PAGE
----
One of Donald Trump's more memorable promises on the campaign trail was to lower the cost of prescription drugs. Polls show this issue remains popular with Americans, especially lower-income families, who are worried about high drug prices.
Of course, the entire concept of drug prices being "too high" is subjective. Drugs are too expensive ... compared with what? Certainly not compared with not having the drugs available at all. If you suffer from the intense pain of migraine headaches or have been diagnosed with lung cancer, how much would you pay for a drug to help you? I have friends who have children who are afflicted with epilepsy or rare and fatal blood diseases, and they say they would literally give up everything they have for treatments to cure their children.
So whatever we choose to do to make drugs less expensive, we had better be sure we aren't stifling or delaying the innovation that makes wonder drugs available in the first place. Price controls sound wonderful, but studies show that they often inhibit drug development. So there is a trade-off.
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Our new study (co-authored by Steve Forbes) at Committee to Unleash Prosperity finds that there is a right and a wrong way to make drugs and vaccines more affordable. The wrong way is for government to artificially hold down prices through price controls or reimportation of drugs (which is just a way to reimport price controls from other nations).
The right way to lower drug costs is to stop allowing foreign countries to evade our patent laws and impose their own price controls. Many of our major trading partners – including rich countries such as Canada and the European Union members – have long enjoyed the fruits of American-funded progress on the cheap, thanks to state-sponsored price controls. They have been doing so for years.
This "free rider" problem raises drug prices here at home because when foreigners pay below-market prices for the drugs, they escape the cost of underwriting the critical research and development investments. The cost of developing a new life-saving drug can be as much as $2.5 billion. American consumers are the suckers who have to pick up the tab.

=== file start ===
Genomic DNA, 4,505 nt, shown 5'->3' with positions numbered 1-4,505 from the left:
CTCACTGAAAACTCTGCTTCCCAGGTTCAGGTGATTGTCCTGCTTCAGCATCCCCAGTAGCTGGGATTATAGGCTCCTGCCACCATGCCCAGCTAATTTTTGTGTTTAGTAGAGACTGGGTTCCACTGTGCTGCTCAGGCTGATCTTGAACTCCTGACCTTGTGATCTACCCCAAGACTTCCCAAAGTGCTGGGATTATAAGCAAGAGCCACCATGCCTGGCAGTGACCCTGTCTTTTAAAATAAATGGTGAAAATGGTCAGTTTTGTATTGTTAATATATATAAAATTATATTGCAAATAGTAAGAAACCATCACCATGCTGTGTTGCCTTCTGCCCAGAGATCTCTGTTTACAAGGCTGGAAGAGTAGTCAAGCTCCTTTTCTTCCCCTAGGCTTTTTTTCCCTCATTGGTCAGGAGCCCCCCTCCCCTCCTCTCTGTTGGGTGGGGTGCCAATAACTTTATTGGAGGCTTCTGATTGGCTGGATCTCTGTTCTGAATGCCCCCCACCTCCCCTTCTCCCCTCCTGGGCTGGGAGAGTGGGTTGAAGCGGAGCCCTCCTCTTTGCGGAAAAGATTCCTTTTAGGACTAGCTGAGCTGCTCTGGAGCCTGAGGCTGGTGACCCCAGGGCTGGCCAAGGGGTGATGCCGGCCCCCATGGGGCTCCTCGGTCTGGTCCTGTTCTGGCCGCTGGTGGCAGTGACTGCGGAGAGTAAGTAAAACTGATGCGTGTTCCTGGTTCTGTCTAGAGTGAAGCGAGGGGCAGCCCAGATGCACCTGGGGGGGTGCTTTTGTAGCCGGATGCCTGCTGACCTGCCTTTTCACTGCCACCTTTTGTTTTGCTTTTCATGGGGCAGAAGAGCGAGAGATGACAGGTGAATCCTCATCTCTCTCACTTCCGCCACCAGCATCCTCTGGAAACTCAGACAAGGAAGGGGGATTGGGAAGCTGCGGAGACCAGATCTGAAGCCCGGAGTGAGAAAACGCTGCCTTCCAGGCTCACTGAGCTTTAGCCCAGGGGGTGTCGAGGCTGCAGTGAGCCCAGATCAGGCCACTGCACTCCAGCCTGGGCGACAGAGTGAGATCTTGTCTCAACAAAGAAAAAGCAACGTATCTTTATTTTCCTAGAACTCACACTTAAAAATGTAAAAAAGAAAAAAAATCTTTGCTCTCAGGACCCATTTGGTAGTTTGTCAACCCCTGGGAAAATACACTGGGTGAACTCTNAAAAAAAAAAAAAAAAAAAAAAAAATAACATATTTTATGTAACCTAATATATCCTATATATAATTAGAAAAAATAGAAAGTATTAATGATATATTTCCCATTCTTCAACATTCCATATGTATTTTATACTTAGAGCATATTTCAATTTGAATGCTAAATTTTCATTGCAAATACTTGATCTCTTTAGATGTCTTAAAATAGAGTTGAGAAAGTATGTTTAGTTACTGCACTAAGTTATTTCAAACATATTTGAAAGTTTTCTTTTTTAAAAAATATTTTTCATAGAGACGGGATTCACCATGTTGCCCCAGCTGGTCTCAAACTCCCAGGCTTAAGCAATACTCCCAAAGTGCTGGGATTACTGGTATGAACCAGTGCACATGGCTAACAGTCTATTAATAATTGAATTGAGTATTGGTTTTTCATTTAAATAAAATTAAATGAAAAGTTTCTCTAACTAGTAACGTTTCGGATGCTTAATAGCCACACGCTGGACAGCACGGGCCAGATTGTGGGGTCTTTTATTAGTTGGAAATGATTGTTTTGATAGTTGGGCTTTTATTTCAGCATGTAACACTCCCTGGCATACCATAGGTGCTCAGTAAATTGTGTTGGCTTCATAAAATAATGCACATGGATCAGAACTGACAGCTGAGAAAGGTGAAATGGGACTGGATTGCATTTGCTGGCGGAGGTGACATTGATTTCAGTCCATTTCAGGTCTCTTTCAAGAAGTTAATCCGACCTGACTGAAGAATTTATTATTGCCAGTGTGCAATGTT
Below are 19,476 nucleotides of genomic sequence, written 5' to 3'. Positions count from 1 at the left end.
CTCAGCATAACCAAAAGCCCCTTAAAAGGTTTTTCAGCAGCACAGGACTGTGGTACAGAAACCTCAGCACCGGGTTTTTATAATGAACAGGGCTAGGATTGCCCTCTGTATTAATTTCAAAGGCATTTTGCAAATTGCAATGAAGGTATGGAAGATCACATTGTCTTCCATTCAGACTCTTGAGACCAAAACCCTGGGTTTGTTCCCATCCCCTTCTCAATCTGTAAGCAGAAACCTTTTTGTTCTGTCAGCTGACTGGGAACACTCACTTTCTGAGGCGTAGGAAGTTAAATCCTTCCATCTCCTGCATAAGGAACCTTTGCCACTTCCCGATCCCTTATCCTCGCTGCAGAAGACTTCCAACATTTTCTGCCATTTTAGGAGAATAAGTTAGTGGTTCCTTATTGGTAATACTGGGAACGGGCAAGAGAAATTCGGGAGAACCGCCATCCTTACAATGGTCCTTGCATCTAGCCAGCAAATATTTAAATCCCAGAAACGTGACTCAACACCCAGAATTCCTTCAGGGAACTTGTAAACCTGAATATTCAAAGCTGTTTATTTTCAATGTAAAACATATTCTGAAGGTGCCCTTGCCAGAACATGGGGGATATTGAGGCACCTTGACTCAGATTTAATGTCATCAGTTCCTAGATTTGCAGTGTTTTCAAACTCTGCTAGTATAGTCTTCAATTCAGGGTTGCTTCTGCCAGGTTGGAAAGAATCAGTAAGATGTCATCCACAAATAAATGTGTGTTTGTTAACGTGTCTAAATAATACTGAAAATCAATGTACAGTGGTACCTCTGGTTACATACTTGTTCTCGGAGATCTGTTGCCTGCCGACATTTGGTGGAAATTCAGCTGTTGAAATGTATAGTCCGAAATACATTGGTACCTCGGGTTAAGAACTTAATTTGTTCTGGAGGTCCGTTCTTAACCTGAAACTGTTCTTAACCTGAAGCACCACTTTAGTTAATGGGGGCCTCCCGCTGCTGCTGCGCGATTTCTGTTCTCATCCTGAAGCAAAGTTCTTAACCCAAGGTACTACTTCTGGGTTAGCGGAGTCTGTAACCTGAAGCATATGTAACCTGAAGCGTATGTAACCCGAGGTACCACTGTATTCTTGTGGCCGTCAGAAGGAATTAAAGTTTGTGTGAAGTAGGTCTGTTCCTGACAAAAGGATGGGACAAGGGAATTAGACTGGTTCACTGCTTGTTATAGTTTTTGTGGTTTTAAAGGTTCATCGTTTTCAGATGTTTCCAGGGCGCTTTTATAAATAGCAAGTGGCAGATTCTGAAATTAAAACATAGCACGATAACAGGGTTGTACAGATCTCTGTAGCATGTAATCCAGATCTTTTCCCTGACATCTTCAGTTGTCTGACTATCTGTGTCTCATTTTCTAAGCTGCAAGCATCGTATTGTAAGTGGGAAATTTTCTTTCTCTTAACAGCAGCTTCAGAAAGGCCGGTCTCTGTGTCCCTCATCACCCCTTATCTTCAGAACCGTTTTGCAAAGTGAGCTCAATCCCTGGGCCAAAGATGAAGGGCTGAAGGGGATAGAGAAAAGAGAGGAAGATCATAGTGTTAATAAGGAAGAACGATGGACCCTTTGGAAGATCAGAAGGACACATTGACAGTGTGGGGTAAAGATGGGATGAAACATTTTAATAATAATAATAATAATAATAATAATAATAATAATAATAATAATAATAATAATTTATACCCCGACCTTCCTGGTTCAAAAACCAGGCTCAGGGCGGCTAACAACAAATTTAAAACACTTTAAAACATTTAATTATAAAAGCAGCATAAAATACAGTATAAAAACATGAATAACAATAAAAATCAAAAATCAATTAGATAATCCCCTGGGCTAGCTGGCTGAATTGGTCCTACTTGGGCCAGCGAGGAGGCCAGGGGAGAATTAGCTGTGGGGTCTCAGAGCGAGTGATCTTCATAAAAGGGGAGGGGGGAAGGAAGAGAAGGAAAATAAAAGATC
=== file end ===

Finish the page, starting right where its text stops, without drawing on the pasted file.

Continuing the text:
It is grossly unfair that Canadians and Germans pay less than Americans do for drugs that were developed in the United States. The average American spends $876 per year on prescription drugs, compared with $503 for people living in the European Union. No surprise, our investment in pharmaceutical R&D is also much higher: $233 per capita, compared with just $73 in Europe.
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Foreign price controls also slow scientific progress and the race for cures. A study from the U.S. Department of Commerce found that price controls in just a small number of Organization for Economic Co-operation and Development countries had reduced R&D funding by between $5 billion and $8 billion per year, preventing the development of three to four new drugs annually.
Another study using data from the National Institutes of Health and the Centers for Medicare & Medicaid Services calculated that if OECD countries lifted all price controls on prescription drugs, the resulting increase in pharmaceutical R&D investment would yield eight to 13 new drugs per year through 2030. What if one of these delayed drugs is a cure for multiple sclerosis or Parkinson's or Alzheimer's?
Fortunately, the one person in Washington who is onto this price-control scam is Donald J. Trump. He recently pledged to fight to reverse these violations of American intellectual property in upcoming trade negotiations. He denounced "foreign freeloaders" and has directed his trade representative to "make fixing this injustice a top priority" in negotiations with every trading partner.
If he succeeds, he will strike a blow for our economy and our health. Europe and Canada are perfectly content to allow Americans to subsidize innovation while they reap the benefits at knockdown prices. Then they boast about how they pay less for health care than we do. Yes, it's easy to cut your expenses when someone else is picking up the tab. But American consumers won't stand for this gambit anymore. Nor should we.